By David Saadat, MD

How Sleep Is Different From Men And Women

Every wonder why our energy is sometimes on a roller coaster during the day?  We attribute this to your circadian rhythm, an internal clock that helps regulate the cycle of when you feel sleepy and when you feel alert.  These rhythms are similar from person to person, operating on roughly 24-hour cycles.  For women and men, there are differences in the sleep/wake patterns including why women tend to get up early and men tend to stay up late.

Circadian rhythms are controlled by an area of the brain called the hypothalamus. Other influences include light which sends a message to the brain that it’s time to wake up and darkness which is an indicator to your body that it’s time to release melatonin, a hormone that helps you fall asleep. Regular sleep patterns, waking up and going to bed at the same time each day also keep circadian rhythms functioning normally.  This helps to reduce insomnia.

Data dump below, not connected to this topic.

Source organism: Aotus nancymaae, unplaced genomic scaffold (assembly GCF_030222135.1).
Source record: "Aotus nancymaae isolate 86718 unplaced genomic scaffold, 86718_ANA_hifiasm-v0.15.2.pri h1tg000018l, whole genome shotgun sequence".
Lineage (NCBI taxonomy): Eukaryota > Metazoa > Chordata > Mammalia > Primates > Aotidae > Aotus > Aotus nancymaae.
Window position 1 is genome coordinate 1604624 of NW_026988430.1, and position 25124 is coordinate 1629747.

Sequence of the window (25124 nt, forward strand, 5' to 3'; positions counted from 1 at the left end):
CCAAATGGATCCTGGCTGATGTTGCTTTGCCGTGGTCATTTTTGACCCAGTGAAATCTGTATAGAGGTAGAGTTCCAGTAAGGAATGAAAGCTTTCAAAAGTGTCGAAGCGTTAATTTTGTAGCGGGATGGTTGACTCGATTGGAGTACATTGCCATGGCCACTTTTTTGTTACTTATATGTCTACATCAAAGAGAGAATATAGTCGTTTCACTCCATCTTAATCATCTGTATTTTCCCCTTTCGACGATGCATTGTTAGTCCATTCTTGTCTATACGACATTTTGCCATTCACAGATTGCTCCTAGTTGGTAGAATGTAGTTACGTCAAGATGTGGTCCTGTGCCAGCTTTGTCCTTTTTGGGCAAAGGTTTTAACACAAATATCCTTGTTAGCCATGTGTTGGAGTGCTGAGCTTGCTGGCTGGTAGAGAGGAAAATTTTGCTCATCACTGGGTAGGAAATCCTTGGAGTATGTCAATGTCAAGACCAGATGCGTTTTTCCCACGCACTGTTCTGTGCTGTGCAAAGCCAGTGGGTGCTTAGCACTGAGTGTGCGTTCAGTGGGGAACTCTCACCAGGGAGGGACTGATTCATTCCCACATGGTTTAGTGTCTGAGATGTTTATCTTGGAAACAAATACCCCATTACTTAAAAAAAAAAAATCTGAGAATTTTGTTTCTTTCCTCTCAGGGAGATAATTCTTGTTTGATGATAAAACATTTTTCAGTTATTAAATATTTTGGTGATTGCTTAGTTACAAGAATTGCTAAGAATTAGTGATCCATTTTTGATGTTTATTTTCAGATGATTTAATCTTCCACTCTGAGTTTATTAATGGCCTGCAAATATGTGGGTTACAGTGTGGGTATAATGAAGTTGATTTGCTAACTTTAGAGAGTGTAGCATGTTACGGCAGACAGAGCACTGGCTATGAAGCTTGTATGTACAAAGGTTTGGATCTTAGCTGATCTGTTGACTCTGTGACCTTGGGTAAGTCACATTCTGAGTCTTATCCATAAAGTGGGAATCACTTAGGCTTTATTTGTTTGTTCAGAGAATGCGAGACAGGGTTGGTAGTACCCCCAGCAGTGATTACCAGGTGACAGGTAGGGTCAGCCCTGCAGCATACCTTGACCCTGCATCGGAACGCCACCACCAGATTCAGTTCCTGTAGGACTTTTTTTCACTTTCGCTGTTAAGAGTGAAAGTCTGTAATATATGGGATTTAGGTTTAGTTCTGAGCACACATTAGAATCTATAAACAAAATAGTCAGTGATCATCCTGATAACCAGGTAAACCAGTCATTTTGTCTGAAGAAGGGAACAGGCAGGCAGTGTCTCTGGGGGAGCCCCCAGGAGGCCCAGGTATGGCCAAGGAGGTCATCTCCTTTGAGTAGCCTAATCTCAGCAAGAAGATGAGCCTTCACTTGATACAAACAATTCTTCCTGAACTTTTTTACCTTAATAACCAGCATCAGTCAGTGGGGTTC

Our sex lives have an influence on our internal clocks.  It turns out, male and female circadian rhythms don’t exactly match up. Men’s clocks tend to run truer to a full 24-hour cycle or longer. On average, men have a circadian cycle that’s six minutes longer than women.  This means men may feel more tired in the pm.  Women’s internal cock tend to be shorter than a full 24-hour cycle.  This means they may wake up earlier in the am and may also experience insomnia.

On average, eight hours of sleep is recommended for both men and women to function optimally.  But left to its own devices, the body’s natural rhythms make it more likely that if you are a man, you will be a night owl, and for women, an early bird.

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